Calcium And Phosphorus Faqs

Patient Education

What is calcium?

Calcium is a mineral essential for healthy bones and teeth in the human body. It is the fifth most required element by the human body after oxygen, carbon, hydrogen, and nitrogen. Ninety-nine percent of the calcium in the body is stored in the bones, the remaining 1% is in teeth.

What are the functions of calcium?

Calcium salts provide rigidity to the skeleton. Calcium phosphate is a major component of the bones and gives strength to bones. Calcium is also important for the proper functioning of the nerves and muscles and helps in clotting or blood whenever there is a wound.

How does calcium act in the body?

Calcium is absorbed in the small intestine. Phytates present in the husks of many kinds of cereal as well as in nuts, seeds, and legumes, can form insoluble calcium phytate salts in the gastrointestinal tract and prevent absorption of calcium. Similarly, excess oxalates can precipitate calcium in the bowel. Vitamin D and parathyroid hormone increase the absorption of calcium from the gut which is then taken to the bones.

Which foods are rich in calcium?

Excellent sources of calcium include dairy products, spinach, turnip greens, mustard greens, and collard greens. Milk and juices fortified with calcium are also good sources of calcium.

What is the daily requirement of calcium for a normal individual?

The recommended daily requirement of calcium is 210-800 mg/day for children up to 8 years of age and 1300 mg/day for older children.

What happens if calcium is deficient in the diet?

Deficiency of calcium can lead to weaker bones, seizures and abnormal positions of the hands and feet called as tetany. Deficiency can occur due to poor intake, due to poor absorption, vitamin D deficiency, parathyroid hormone deficiency and chronic kidney disease. Long term deficiency can lead to osteoporosis.

What happens if overdosage of calcium occurs?

Toxicity from calcium is not common because the gastrointestinal tract normally limits the amount of calcium absorbed. Therefore, short-term intake of large amounts of calcium does not generally produce any ill effects aside from constipation and an increased risk of kidney stones. Long term use of high dose calcium along with a high dose of vitamin D can lead to deposition of calcium in other tissues of the body and increased blood calcium levels that can disturb the rhythm of the heart.

What is phosphorus?

Phosphorus is an important mineral along with calcium required for human body to maintain healthy bones. It is present as calcium phosphate in the bones. It is present in the body in the form of phosphates (PO4). It forms calcium phosphate with calcium and forms the skeleton of the bones. Bone contains about 85% of the body's phosphate. The rest is located primarily inside cells.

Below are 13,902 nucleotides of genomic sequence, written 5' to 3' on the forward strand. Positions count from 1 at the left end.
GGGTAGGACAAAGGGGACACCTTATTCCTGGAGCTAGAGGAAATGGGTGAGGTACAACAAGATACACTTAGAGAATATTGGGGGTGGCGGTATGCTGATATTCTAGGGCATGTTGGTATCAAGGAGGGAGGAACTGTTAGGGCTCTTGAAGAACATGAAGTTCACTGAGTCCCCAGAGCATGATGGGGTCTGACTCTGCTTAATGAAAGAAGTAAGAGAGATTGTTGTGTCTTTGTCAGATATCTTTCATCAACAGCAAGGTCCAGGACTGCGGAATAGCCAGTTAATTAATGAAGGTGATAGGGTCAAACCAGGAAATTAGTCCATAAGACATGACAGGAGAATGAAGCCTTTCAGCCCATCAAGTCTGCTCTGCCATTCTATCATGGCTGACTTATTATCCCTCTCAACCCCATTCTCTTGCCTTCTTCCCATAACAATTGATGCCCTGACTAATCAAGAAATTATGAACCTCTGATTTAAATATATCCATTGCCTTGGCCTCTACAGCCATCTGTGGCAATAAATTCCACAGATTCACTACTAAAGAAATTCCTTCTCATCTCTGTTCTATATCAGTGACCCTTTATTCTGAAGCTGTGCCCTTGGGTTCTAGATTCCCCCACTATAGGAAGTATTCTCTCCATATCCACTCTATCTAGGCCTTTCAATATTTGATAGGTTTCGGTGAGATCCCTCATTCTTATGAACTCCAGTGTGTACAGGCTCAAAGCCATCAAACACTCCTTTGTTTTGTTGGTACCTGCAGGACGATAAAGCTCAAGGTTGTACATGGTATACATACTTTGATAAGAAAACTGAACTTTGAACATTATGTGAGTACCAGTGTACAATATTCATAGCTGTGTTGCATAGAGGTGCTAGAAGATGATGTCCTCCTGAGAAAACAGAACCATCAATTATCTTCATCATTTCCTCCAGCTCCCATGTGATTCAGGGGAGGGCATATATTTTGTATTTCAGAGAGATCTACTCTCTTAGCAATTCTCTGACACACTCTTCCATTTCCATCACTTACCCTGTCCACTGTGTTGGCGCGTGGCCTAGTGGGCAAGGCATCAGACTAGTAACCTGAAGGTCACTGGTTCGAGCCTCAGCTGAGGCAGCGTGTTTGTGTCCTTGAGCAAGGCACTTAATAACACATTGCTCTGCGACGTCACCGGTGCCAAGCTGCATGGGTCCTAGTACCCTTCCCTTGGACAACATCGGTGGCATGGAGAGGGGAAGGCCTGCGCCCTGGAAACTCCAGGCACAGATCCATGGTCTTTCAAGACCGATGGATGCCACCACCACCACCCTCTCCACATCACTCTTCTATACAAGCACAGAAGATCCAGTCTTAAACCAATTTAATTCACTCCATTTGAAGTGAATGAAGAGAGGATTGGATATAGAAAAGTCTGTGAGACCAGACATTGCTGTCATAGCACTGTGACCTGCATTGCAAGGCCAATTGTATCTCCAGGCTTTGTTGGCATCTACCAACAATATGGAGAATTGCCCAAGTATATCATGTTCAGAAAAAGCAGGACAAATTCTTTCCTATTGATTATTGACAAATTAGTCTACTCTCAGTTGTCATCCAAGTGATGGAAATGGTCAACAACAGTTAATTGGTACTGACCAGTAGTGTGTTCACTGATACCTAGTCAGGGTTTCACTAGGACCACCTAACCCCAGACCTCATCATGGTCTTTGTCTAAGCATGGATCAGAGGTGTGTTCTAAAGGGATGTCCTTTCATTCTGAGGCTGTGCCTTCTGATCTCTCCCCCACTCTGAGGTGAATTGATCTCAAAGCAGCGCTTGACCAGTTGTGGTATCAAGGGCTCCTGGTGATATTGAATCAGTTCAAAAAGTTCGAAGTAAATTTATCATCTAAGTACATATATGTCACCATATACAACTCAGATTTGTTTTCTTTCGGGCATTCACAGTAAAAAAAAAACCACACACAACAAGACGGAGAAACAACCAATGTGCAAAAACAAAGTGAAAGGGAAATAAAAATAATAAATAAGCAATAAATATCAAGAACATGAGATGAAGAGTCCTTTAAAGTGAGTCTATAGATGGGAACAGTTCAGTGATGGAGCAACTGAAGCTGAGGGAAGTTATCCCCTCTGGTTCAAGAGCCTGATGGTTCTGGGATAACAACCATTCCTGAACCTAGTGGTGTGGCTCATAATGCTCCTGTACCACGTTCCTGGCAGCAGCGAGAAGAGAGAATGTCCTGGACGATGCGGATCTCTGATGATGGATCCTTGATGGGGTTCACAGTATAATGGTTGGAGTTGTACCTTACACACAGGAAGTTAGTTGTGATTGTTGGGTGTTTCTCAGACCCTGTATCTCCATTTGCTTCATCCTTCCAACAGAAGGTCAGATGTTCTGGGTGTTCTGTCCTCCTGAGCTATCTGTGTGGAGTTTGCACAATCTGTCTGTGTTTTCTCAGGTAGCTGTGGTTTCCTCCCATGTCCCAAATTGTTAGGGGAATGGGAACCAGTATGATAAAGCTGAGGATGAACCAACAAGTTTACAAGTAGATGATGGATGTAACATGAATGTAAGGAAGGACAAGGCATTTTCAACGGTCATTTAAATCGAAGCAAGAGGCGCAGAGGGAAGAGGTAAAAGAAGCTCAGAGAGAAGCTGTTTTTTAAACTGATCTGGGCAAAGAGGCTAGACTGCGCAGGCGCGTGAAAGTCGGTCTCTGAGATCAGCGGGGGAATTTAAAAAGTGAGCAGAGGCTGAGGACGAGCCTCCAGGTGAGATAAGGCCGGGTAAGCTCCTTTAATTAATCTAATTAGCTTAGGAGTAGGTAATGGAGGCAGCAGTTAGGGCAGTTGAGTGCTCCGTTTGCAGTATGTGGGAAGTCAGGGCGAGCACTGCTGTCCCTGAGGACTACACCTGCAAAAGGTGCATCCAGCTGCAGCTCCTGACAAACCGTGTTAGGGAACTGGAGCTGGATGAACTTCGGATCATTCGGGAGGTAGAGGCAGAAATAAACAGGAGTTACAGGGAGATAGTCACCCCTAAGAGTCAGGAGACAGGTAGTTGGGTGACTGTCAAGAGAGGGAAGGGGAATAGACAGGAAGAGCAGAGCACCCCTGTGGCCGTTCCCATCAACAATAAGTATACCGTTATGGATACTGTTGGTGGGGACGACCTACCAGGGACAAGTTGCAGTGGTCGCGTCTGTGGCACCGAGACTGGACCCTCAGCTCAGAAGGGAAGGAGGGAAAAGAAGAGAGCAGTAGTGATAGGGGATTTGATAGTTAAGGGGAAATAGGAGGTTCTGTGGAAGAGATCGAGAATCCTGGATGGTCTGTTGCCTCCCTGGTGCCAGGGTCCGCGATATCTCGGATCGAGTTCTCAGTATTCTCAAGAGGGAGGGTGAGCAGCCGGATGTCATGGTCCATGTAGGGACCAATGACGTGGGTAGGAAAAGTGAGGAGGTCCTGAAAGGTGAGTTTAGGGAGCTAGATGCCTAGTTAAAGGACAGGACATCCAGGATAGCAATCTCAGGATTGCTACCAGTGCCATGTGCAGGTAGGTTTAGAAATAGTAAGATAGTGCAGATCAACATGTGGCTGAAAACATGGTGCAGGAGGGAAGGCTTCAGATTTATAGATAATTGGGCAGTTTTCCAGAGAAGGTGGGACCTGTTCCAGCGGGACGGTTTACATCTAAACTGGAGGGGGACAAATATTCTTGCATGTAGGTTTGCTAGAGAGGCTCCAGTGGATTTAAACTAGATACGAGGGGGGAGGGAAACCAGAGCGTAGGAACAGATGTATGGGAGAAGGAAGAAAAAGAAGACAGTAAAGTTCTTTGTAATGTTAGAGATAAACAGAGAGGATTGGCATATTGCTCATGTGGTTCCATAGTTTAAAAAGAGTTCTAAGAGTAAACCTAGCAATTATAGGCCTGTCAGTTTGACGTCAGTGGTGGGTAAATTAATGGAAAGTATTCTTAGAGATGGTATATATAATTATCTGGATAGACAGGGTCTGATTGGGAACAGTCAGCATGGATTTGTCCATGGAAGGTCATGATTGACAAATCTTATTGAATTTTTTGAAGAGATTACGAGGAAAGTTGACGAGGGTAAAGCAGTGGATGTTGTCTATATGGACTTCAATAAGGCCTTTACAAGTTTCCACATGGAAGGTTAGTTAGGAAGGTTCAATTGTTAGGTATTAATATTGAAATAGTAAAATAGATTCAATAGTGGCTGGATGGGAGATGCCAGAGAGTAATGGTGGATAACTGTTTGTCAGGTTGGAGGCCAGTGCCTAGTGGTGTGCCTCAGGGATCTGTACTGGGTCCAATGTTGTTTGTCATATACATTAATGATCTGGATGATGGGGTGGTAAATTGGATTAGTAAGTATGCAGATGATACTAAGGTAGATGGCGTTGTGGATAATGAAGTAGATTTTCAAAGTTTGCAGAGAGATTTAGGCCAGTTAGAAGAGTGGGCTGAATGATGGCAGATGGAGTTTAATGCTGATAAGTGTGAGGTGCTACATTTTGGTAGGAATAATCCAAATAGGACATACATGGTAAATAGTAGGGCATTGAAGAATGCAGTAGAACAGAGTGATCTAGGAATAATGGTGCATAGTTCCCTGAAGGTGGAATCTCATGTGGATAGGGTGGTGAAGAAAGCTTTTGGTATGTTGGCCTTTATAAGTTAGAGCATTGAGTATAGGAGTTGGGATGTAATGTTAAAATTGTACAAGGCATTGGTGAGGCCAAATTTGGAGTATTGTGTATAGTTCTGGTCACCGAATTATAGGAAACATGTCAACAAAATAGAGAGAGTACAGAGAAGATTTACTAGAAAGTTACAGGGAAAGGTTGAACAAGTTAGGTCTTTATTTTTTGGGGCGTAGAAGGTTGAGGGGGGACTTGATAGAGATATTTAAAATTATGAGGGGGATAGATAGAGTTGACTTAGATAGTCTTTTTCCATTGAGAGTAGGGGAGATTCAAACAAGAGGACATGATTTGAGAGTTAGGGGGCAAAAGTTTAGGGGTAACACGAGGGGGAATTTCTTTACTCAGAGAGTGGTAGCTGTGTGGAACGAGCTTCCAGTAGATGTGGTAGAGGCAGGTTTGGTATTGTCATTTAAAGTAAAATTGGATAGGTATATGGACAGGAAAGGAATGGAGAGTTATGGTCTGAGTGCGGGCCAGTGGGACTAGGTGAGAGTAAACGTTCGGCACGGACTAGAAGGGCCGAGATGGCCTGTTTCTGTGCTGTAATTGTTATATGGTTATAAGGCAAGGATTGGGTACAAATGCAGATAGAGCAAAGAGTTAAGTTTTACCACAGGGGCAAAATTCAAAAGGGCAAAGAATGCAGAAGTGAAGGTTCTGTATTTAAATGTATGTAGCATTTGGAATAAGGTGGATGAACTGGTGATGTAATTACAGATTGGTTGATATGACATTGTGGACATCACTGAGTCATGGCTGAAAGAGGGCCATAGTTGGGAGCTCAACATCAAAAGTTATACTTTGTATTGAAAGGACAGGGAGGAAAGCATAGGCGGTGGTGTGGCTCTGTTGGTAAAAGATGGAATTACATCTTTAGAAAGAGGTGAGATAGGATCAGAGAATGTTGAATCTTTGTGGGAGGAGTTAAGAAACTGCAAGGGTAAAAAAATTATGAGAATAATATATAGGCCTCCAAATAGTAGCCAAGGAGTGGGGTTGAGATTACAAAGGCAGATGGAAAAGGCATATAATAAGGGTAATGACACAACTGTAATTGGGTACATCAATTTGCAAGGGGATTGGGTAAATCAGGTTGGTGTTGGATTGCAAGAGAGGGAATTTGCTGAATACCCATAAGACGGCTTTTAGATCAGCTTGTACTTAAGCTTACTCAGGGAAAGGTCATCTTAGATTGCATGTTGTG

What are the functions of phosphorus?

Apart from maintaining healthy bones, phosphorus is important for energy utilization in the body.

How does phosphorus act in the body?

Phosphate absorption from the intestines is enhanced by vitamin D. Parathyroid hormone decreases the absorption of phosphorus from the intestine and increases its loss in the urine.

Which foods are rich in phosphorus?

Foods rich in phosphates are all-bran cereal, almonds, cashew nuts, cheese, dried fruit, egg, garlic, legumes, lentils, meat, milk, peanuts, sesame seeds, sunflower seeds, whole wheat bread and yogurt.

What is the daily requirement of phosphorus for a normal individual?

The daily requirement of phosphorus is 100-500 mg/day in children less than 8 years of age and 1250 mg per day for older children.

What happens if phosphorus is deficient in the diet?

Low blood phosphorus can occur with burns, defective absorption from the gut, poor intake, use of aluminum-containing antacids, and long term use of diuretic drugs. Patients present with seizures, muscle weakness, and low hemoglobin. Chronic deficiency can lead to weak bones.

What happens if overdosage of phosphorus occurs?

Like calcium, short term high intake of phosphorus does not lead to any side effects. However long term high intake and intake of phosphorus-rich food in patients with chronic kidney disease can lead to seizures and lower blood calcium levels.

Calcium and Phosphorus FAQs Calcium and Phosphorus FAQs 2014-09-15
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